IMPORTANT NOTE: If admitted to the PhD program, you will be required to submit official transcripts to the UCI Graduate Division from every school that you have attended after high school. Admission to the PhD program will be contingent upon receipt of your official transcripts. SOPHAS will not forward official transcripts to the UCI Graduate Division.
How to Submit your Graduate Admission Test Scores
The procedure for submitting your test scores varies by exam score(s) you choose to send. Please read the directions below carefully and remember that your application will not be considered complete or reviewed by the Admissions Committee without the required test scores!
GRE (Graduate Record Examination)
GRE scores must be submitted electronically by the testing service to the UCI Graduate Division and SOPHAS. To send an official GRE score report to UCI, please select institution code 4859. For SOPHAS, please use code 0617. GRE scores are not valid for more than five years.
TOEFL (Test of English as a Foreign Language) or IELTS (International English Language Testing System)
TOEFL or IELTS scores are required from all applicants from countries in which the official language is not English (please see http://www.grad.uci.edu/admissions/applying-to-uci/english-proficiency.html for exceptions to this policy). Scores must be submitted to SOPHAS and UCI. To send scores to SOPHAS, use code 5688 SOPHAS for TOEFL scores www.toefl.com or the code "SOPHAS" for IELTS scores www.ielts.org. To send scores to UCI, please use code 4859 to send official electronic TOEFL scores. IELTS scores may be submitted by asking the testing center to send electronic scores to UC Irvine. No institution code is required.
Letters of Recommendation
- We require a minimum of three letters of recommendation to be submitted electronically to both the SOPHAS application and the UCI Graduate Division application.
- The SOPHAS recommendation form has two components, a form with numerical ratings and a comments section. Recommendations without the written comments are considered incomplete by UC Irvine, and will not be sent forward for review by the department.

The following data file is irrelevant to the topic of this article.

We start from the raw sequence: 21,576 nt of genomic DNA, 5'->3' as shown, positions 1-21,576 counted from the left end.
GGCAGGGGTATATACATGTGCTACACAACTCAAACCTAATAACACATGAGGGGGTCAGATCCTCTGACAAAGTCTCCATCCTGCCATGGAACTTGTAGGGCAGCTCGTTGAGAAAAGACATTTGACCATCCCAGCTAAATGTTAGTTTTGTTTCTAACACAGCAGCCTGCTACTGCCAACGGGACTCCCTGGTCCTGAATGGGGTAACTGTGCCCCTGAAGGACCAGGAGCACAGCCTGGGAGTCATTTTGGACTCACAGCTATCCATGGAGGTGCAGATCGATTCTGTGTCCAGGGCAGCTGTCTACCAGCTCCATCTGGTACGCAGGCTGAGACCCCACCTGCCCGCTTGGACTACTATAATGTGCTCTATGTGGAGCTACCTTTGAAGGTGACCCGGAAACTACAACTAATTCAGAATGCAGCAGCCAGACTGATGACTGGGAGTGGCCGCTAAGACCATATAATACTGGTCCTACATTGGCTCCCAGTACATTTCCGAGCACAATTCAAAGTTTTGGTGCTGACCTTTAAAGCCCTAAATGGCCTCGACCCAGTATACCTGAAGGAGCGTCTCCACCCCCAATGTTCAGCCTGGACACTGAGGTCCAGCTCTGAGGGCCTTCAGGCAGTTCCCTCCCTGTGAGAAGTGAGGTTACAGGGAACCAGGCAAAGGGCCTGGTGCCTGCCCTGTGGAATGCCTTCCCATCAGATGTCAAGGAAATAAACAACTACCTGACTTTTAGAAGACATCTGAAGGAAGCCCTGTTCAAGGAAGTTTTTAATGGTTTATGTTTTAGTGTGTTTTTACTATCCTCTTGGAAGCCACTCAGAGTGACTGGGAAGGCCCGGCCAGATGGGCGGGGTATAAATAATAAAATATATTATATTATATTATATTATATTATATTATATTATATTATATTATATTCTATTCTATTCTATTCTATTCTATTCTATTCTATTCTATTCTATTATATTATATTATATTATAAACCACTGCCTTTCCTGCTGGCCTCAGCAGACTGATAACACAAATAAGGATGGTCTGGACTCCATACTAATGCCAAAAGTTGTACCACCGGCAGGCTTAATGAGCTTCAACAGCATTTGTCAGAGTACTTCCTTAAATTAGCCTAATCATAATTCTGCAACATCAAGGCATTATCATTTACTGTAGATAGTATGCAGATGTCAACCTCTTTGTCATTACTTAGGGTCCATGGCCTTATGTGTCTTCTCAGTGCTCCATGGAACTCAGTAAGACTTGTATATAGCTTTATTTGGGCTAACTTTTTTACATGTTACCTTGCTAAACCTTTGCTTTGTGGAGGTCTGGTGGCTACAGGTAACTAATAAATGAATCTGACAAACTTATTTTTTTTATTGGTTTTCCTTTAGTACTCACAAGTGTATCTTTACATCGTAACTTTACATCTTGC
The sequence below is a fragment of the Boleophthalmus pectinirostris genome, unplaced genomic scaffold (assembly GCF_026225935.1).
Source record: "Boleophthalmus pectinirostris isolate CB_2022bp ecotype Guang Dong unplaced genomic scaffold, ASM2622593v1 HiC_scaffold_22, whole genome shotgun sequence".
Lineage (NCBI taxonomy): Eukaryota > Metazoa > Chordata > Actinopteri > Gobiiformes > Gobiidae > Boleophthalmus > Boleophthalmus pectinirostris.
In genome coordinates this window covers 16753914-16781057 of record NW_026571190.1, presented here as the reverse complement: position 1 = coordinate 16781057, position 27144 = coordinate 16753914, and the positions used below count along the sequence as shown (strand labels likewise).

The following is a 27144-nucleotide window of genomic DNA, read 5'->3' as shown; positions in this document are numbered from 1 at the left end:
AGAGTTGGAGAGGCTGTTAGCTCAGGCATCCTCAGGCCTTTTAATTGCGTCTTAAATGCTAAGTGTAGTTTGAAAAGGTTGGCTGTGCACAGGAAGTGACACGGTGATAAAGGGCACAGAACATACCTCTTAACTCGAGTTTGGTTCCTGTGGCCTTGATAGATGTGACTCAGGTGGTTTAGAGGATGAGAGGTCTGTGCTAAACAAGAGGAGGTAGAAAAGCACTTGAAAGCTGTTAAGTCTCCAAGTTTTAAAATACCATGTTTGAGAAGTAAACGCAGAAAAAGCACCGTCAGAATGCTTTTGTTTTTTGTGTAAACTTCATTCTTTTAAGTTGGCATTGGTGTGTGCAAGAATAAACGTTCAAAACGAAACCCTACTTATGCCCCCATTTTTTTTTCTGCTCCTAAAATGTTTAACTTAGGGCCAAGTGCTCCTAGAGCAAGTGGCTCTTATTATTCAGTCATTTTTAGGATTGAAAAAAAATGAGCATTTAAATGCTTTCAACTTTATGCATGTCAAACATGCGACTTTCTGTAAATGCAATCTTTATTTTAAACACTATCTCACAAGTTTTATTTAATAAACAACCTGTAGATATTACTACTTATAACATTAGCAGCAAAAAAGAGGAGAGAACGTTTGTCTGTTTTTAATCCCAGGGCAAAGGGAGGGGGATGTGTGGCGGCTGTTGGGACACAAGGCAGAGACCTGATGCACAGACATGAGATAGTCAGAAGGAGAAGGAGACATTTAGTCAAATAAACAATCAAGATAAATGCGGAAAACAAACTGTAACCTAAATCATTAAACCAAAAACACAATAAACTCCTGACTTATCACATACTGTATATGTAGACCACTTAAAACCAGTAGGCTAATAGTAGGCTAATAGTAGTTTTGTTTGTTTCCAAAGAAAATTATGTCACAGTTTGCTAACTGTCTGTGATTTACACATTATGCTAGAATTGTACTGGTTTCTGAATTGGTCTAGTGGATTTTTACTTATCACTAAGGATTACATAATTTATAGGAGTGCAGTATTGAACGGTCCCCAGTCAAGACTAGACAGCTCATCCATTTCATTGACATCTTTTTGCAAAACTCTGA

- Graduate applications that do not include submitted letters of recommendation to both SOPHAS and the UCI Graduate Division will be considered incomplete by UC Irvine, and will not be sent forward for review by the department.
- We do not accept hard-copy letters sent to our offices.
Essays -- Statement of Purpose And Personal History
- You will need to upload your essays to both the SOPHAS application and the UC Irvine application. These must be identical statements that adhere to the word/character limits written below.
- DO NOT upload your essays to only one application and indicate that we need to see the other application to find your essay. This will be considered incomplete.
- Word Limits
- Statement of Purpose - 1200 words
- Personal History Statement - 4500 characters (about 750 words)
- Your Statement of Purpose should explain why you want to pursue graduate training and conduct research in public health at UC Irvine. You need not choose a specific advisor or research topic when applying, but be sure to identify the issues, questions, and/or experiences that motivate your interest in public health research. Please also review our faculty profiles and identify one or more professors with whom you might be interested in conducting research, which will help us identify a first-year faculty advisor.
- Personal History Statement - Your Personal History Statement gives you an opportunity to add some individuality and depth to the basic information contained in your Statement of Purpose. Please discuss how your personal background informs your decision to pursue a graduate degree; how you might contribute to social or cultural diversity within your chosen field; and/or how you might serve educationally underrepresented segments of society with your degree. You will enter this essay in the "Additional Questions" section of the SOPHAS application.
Due to the large volume of applications we receive, we cannot confirm receipt of UC Irvine Graduate applications. The department will not confirm the receipt of application materials or online applications to SOPHAS, as SOPHAS has a status page that you can access after your application is received. The completeness and timeliness of your applications is your responsibility, so check back often. Be sure to allow yourself enough time to turn in the applications by the deadline, remembering that unanticipated technical difficulties do sometimes occur. Incomplete applications will NOT be reviewed by the Admissions Committee.
Most Ph.D. students at UCI are supported by a combination of fellowships, teaching assistantships, research assistantships and faculty training grants. Because student funding is coordinated at the departmental level, be sure to ask your department about your options.
The Graduate Division also offers an array of financial support resources, such as fellowship competitions open to incoming and current UCI students, and funding workshops and writing tutors available through the Graduate Resource Center.